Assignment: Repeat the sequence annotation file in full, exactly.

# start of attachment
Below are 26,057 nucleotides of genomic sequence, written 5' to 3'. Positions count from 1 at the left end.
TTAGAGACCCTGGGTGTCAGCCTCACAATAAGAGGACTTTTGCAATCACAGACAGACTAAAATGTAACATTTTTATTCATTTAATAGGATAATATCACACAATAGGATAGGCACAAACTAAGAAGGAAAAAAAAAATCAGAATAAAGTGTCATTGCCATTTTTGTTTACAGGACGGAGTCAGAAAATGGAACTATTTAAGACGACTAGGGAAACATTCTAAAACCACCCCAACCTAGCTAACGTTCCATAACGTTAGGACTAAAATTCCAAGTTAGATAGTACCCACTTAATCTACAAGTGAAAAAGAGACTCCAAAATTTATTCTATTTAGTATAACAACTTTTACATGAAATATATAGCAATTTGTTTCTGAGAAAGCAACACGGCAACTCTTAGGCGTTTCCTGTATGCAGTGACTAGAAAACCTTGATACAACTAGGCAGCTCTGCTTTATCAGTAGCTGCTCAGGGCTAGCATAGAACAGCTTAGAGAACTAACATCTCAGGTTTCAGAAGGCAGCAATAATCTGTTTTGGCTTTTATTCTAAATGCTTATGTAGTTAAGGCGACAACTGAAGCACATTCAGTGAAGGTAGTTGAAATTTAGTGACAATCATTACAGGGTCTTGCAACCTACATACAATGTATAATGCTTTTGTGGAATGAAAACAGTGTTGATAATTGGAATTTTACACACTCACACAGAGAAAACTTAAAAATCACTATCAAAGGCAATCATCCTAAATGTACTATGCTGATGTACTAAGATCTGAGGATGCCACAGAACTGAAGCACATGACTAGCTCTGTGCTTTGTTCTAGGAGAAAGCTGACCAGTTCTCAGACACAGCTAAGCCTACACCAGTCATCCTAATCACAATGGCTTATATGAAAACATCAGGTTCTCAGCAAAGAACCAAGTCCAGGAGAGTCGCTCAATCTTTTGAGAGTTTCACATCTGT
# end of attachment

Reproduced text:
Below are 26,057 nucleotides of genomic sequence, written 5' to 3'. Positions count from 1 at the left end.
TTAGAGACCCTGGGTGTCAGCCTCACAATAAGAGGACTTTTGCAATCACAGACAGACTAAAATGTAACATTTTTATTCATTTAATAGGATAATATCACACAATAGGATAGGCACAAACTAAGAAGGAAAAAAAAAATCAGAATAAAGTGTCATTGCCATTTTTGTTTACAGGACGGAGTCAGAAAATGGAACTATTTAAGACGACTAGGGAAACATTCTAAAACCACCCCAACCTAGCTAACGTTCCATAACGTTAGGACTAAAATTCCAAGTTAGATAGTACCCACTTAATCTACAAGTGAAAAAGAGACTCCAAAATTTATTCTATTTAGTATAACAACTTTTACATGAAATATATAGCAATTTGTTTCTGAGAAAGCAACACGGCAACTCTTAGGCGTTTCCTGTATGCAGTGACTAGAAAACCTTGATACAACTAGGCAGCTCTGCTTTATCAGTAGCTGCTCAGGGCTAGCATAGAACAGCTTAGAGAACTAACATCTCAGGTTTCAGAAGGCAGCAATAATCTGTTTTGGCTTTTATTCTAAATGCTTATGTAGTTAAGGCGACAACTGAAGCACATTCAGTGAAGGTAGTTGAAATTTAGTGACAATCATTACAGGGTCTTGCAACCTACATACAATGTATAATGCTTTTGTGGAATGAAAACAGTGTTGATAATTGGAATTTTACACACTCACACAGAGAAAACTTAAAAATCACTATCAAAGGCAATCATCCTAAATGTACTATGCTGATGTACTAAGATCTGAGGATGCCACAGAACTGAAGCACATGACTAGCTCTGTGCTTTGTTCTAGGAGAAAGCTGACCAGTTCTCAGACACAGCTAAGCCTACACCAGTCATCCTAATCACAATGGCTTATATGAAAACATCAGGTTCTCAGCAAAGAACCAAGTCCAGGAGAGTCGCTCAATCTTTTGAGAGTTTCACATCTGT